Communications Studies alumni offer career insights at annual speaker's panelby Jan Janes on Apr 14, 2017
Students exploring potential career paths listened to five Gavilan College Communication Studies alumni working in a variety of fields. The fourth annual event was jointly sponsored by the Communication Studies Department chaired by Denise Besson and the COMM CLUB advised by Kelly Glass.
Denise Besson, chair of the the Communications Studies department,
welcomed the alumni guests and the students exploring career options.
About the panelists:
Program Coordinator, YMCA Mt. Madonna
Graduated Gavilan 2012, Arizona State University 2014
You can learn a lot, Temores discovered, going out to lunch with an old friend. They graduated at the same time, and she asked about job prospects. Two years after graduation the friend was...waiting. By contrast, Temores landed a job in radio four months after graduation and spent three years at a number of stations producing creative work. Currently she works at YMCA Mt. Madonna where she uses her communications skills to make a difference in people's lives.
Principal, South Valley Middle School
Graduated Gavilan 2007, SJSU MA Ed 2007
Talking about her career path, Mondragón nonchalantly dropped a shocker: as a youth she dropped out of high school and worked in the ticket booth of a movie theater. Raised in a family of migrant workers, she spent her childhood constantly moving from Castroville to Salinas to Watsonville. The family finally settled down after moving to Gilroy. Anchored, Mondragón could pursue her education.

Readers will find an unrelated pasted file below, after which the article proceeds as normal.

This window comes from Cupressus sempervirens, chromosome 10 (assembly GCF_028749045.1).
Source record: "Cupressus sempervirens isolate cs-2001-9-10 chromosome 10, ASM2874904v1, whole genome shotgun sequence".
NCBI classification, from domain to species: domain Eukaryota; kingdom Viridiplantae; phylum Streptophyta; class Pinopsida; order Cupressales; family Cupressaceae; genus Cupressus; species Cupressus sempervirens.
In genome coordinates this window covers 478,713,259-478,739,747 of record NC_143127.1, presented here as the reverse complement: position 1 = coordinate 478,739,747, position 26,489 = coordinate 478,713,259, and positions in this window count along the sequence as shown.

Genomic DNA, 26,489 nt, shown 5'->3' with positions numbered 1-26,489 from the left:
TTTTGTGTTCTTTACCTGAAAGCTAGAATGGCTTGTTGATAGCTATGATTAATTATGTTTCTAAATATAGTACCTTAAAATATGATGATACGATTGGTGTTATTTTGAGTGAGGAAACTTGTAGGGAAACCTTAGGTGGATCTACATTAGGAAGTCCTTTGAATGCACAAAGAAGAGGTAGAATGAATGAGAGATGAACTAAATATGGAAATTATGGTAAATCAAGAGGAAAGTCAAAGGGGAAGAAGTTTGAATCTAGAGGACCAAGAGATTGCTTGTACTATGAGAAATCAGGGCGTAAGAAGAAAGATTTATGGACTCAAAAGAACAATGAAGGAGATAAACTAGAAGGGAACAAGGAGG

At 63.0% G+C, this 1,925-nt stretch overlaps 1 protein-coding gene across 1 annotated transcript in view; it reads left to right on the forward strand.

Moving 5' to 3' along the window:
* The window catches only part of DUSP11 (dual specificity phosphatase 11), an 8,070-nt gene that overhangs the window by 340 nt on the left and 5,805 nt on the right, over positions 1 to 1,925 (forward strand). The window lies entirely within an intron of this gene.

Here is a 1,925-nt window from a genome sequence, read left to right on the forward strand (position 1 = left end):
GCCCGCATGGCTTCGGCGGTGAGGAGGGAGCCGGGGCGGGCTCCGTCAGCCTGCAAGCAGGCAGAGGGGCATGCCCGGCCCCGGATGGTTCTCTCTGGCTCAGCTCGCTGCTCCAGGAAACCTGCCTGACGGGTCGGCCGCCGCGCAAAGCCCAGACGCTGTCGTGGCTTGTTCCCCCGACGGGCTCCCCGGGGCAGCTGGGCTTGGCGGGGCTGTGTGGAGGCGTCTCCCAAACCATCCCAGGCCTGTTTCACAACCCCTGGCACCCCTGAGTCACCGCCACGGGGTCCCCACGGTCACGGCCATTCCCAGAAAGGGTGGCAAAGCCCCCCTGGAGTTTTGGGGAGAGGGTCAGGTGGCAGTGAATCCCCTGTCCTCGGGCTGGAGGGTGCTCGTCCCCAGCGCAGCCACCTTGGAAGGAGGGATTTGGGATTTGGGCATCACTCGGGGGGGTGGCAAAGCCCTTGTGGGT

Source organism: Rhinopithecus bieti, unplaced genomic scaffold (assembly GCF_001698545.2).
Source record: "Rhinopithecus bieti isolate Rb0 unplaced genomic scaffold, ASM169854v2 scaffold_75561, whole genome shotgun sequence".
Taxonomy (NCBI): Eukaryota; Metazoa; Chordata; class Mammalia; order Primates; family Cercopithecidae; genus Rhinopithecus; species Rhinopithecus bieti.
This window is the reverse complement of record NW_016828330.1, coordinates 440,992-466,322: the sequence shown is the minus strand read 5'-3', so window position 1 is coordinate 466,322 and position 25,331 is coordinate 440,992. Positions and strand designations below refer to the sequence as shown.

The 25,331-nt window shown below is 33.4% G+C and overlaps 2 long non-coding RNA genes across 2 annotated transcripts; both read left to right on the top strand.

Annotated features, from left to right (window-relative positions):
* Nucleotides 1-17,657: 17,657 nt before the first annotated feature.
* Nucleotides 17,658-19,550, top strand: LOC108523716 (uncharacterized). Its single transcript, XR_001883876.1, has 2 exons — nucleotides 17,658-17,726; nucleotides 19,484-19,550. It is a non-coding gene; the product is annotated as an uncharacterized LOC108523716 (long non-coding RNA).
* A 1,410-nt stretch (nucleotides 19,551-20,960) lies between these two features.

Relationship Advisor & Private Banker, Silicon Valley Bank
Graduated Gavilan 2009, SJSU 2012
After Prado graduated from Gavilan, CSU schools created a nine month waiting period before a new class could enter. Bad timing? It seemed artificial but was a real, inconvenient frustration. Not one to sit around and wait, Prado distributed her resume and applied for work everywhere. She got a call back from Bank of America, interviewed and received a job offer. The communications career path she envisioned as an employee of a major technology company in Silicon Valley shifted. Instead, she now advises those companies as a private banker.
Insurance agent Golden Memorial Advantage Life, marketer Costco
Graduated Gavilan 2008, SJSU 2010
Zendejas shared his personal perspective. Being male from a family of farm workers, the emphasis was decidedly not on communication. At a crossroads, he flipped a coin to decide his next direction. Heads: take the communications class. Tails: continue hanging with his friends. Heads it was. He enrolled, then pushed himself to take all the courses. Zendejas received his degree from Gavilan and transferred to SJSU to continue studying communication studies. Repurposing the familiar phrase "gateway drugs," he described communications studies as gateway courses to succeed with career pursuits.
Nahal Dadrass Hayes
Accountant, Monterey Mushrooms
Graduated Gavilan 2002, Cal Poly San Luis Obispo 2005
Born in Iran as politics became volatile, Dadrass Hayes was three years old when her parents immigrated to the US. English is her second language. She recalled feeling very uncomfortable speaking in front of people and identified it as an obstacle. She earned her Communications Studies certificate and transferred to study business and accounting at Cal Poly San Luis Obispo, a school emphasizing presentations and project work. She credited Gavilan's communications program as pivotal to her success at SLO.
Panelists Eryka Temores, Patricia Mondragón, Jessica Prado, Sergio Zendejas and
Nahal Dadrass Hayes field questions from Gavilan students.
Panelists shared about their educational pursuits before answering questions from the audience: